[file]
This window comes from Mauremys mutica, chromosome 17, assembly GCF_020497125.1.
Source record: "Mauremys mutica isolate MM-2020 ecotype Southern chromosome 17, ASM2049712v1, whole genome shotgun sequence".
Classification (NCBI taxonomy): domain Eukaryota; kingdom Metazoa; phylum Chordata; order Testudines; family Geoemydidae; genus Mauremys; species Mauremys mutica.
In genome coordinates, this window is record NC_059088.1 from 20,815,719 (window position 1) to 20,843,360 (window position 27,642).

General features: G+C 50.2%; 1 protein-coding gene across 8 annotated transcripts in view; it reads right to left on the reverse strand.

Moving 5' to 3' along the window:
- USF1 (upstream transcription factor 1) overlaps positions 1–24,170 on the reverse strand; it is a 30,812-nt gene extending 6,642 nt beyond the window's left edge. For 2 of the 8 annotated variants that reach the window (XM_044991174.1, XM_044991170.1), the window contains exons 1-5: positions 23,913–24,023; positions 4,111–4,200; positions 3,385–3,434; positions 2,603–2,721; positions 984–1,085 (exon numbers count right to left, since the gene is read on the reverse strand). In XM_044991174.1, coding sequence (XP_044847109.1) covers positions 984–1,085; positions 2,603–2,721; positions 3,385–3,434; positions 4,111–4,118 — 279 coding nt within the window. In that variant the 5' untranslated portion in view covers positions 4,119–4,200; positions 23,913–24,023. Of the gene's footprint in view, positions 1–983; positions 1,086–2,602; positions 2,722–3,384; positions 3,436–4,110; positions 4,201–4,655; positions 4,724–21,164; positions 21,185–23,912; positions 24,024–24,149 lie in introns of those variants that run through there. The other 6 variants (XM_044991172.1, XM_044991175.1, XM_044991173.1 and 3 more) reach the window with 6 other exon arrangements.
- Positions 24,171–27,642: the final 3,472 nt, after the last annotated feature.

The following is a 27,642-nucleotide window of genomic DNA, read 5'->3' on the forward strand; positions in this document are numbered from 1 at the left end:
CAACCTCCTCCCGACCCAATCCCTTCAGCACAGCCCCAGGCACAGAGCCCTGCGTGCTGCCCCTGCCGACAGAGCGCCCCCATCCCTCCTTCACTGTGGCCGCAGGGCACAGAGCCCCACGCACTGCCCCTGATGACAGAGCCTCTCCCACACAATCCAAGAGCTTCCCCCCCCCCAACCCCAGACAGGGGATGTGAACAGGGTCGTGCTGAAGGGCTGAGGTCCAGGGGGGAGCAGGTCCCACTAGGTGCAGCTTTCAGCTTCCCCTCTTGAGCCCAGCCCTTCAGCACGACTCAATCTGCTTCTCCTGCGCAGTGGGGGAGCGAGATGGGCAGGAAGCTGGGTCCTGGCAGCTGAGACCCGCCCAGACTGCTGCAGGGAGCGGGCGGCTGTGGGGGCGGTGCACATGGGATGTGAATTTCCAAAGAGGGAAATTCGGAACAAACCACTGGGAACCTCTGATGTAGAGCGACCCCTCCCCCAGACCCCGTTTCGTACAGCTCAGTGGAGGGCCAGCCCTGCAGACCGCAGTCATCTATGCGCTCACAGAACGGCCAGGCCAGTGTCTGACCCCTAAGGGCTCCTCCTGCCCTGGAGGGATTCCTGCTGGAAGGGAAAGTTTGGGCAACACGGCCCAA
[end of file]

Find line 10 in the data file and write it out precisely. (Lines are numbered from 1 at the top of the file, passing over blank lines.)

CAACCTCCTCCCGACCCAATCCCTTCAGCACAGCCCCAGGCACAGAGCCCTGCGTGCTGCCCCTGCCGACAGAGCGCCCCCATCCCTCCTTCACTGTGGCCGCAGGGCACAGAGCCCCACGCACTGCCCCTGATGACAGAGCCTCTCCCACACAATCCAAGAGCTTCCCCCCCCCCAACCCCAGACAGGGGATGTGAACAGGGTCGTGCTGAAGGGCTGAGGTCCAGGGGGGAGCAGGTCCCACTAGGTGCAGCTTTCAGCTTCCCCTCTTGAGCCCAGCCCTTCAGCACGACTCAATCTGCTTCTCCTGCGCAGTGGGGGAGCGAGATGGGCAGGAAGCTGGGTCCTGGCAGCTGAGACCCGCCCAGACTGCTGCAGGGAGCGGGCGGCTGTGGGGGCGGTGCACATGGGATGTGAATTTCCAAAGAGGGAAATTCGGAACAAACCACTGGGAACCTCTGATGTAGAGCGACCCCTCCCCCAGACCCCGTTTCGTACAGCTCAGTGGAGGGCCAGCCCTGCAGACCGCAGTCATCTATGCGCTCACAGAACGGCCAGGCCAGTGTCTGACCCCTAAGGGCTCCTCCTGCCCTGGAGGGATTCCTGCTGGAAGGGAAAGTTTGGGCAACACGGCCCAA